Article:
AF: What advice would you give to other entrepreneurs coming to New York to materialize their dream line?

MV: I have so many…

Always write a contract – even for collaborations.

Concentrate on online direct-to-consumer models. Wholesale is usually costly and a bureaucratic nightmare for designers. You can spend your whole season and budget only to have a deal fall through.  

Make sure your clothing has a perspective and deserves its place in the world. ‘I could do that too’ is not a good enough reason to start making products that will impact the earth for generations to come. If your concept isn’t there yet, keep developing it.

And finally, in an ironic end to this listicle of advice, remember that everyone will have a lot of advice for you; don’t let it pull you in too many directions.

AF: Your designs are really innovative and eye-catching. What are your main aesthetic influences? What was the first moto jacket you ever acquired?

MV: I didn’t have any experience with design before I started my line so I relied on sewing classic shapes in extraordinary fabrics. I do think that’s where fashion is going – classic sportswear in amazing fabrications. To throw things back to the eco conversation, I also wanted a time-enduring silhouette. My first moto jacket was a BCBG jacket that I bought in freshman year of college. It was a mushroom color that made me look sick but the idea of a leather jacket carried more cache to me than the question of whether it was flattering.

AF: What are your musical/sonic influences? Do you listen to music while you design?

MV: Actually no – I find myself too distracted by music to work while it’s on. I think of listening to music as an activity; you dance to it, you mourn to it, etc. I usually work in total silence. Fun story, I know.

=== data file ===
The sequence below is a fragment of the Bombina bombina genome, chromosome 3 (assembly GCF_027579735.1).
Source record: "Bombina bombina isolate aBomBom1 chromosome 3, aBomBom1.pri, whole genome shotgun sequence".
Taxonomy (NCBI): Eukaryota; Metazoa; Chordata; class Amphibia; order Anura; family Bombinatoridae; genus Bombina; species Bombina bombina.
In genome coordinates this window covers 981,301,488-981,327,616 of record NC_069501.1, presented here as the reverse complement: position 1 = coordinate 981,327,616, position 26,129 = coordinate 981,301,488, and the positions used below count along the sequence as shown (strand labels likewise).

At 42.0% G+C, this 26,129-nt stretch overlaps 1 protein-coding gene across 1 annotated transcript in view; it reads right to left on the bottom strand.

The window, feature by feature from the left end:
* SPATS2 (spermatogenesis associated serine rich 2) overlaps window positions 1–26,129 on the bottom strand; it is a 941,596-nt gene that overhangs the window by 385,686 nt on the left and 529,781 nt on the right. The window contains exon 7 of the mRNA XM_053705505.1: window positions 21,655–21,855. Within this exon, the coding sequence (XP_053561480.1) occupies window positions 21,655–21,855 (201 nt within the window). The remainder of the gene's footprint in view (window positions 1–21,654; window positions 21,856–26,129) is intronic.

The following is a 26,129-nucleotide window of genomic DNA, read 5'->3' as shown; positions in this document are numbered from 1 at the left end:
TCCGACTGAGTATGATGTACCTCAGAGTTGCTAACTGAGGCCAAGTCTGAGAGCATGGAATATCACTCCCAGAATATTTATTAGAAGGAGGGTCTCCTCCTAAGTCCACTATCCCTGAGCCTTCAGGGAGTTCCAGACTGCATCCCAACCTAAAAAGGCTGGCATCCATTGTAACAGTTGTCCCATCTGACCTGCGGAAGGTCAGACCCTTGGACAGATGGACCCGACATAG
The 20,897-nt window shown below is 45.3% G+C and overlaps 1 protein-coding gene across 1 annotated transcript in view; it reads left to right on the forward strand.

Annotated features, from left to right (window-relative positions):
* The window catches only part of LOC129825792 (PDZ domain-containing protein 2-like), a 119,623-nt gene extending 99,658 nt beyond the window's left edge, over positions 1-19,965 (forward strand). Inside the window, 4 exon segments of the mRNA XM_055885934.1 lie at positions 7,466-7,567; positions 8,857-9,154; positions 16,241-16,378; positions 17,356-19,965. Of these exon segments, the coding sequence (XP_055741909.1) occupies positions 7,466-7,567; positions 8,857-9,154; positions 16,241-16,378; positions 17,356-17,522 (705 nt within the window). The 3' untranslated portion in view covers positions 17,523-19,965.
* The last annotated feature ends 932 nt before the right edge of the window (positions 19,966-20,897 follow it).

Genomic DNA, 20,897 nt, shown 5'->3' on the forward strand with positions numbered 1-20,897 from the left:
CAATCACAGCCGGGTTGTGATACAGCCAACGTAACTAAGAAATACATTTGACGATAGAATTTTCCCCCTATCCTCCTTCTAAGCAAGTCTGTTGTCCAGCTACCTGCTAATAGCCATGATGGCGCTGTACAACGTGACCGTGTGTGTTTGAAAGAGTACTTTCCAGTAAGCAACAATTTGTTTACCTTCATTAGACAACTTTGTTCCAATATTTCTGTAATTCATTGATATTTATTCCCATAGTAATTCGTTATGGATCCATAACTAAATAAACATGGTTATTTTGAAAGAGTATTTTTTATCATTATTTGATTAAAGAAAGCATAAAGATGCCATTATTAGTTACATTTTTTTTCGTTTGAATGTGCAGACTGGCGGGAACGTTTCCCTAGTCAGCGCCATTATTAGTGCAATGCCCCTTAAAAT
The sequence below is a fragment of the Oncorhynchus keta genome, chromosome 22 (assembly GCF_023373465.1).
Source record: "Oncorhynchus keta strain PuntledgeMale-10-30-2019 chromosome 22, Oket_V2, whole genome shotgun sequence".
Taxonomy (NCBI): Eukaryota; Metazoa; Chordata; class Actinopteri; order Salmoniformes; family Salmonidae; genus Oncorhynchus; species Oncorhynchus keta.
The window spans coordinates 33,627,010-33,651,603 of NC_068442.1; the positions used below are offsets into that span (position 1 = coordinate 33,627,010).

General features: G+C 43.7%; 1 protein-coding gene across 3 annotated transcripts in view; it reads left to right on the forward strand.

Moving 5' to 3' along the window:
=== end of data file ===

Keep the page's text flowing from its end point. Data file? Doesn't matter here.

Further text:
AF: If your line was a soundtrack, or a score to any movie.. what would it be?

MV: Maybe Blade Runner’s ’80s futurism soundtrack or Sofia Coppola’s Marie Antoinette.

AF: Any inspiration from musicians’ personal style?

MV: Haha, Rihanna? I don’t think a lot about famous people’s style because it’s just way too easy for celebrities to look incredible. Anybody doing their own legwork to find cool clothes is more interesting to me.

AF: Is it true you staged a guerrilla fashion show outside of a Marc Jacobs show at NYFW in 2017?

MV: I did! I took a group of friends and models dressed in Mia Vesper suits on a fashion crawl through the city.

AF: Did this garner buzz? Seems like the perfect opportunity to gain DIY attention from paparazzi and press.

MV: Press wasn’t allowed into that show so I was able to get the eyes of every major fashion publication that I never otherwise would have gotten to open my email. It was an amazing way to launch my first collection without going broke.

AF: What exciting endeavors are coming up in the design world of Mia Vesper?

MV: I’m working on a more accessibly priced ready to wear collection with styles for men and women in 2019 and I’m also planning to open a short term retail space in Manhattan soon!

Follow Mia Vesper on Instagram and at miavesper.com.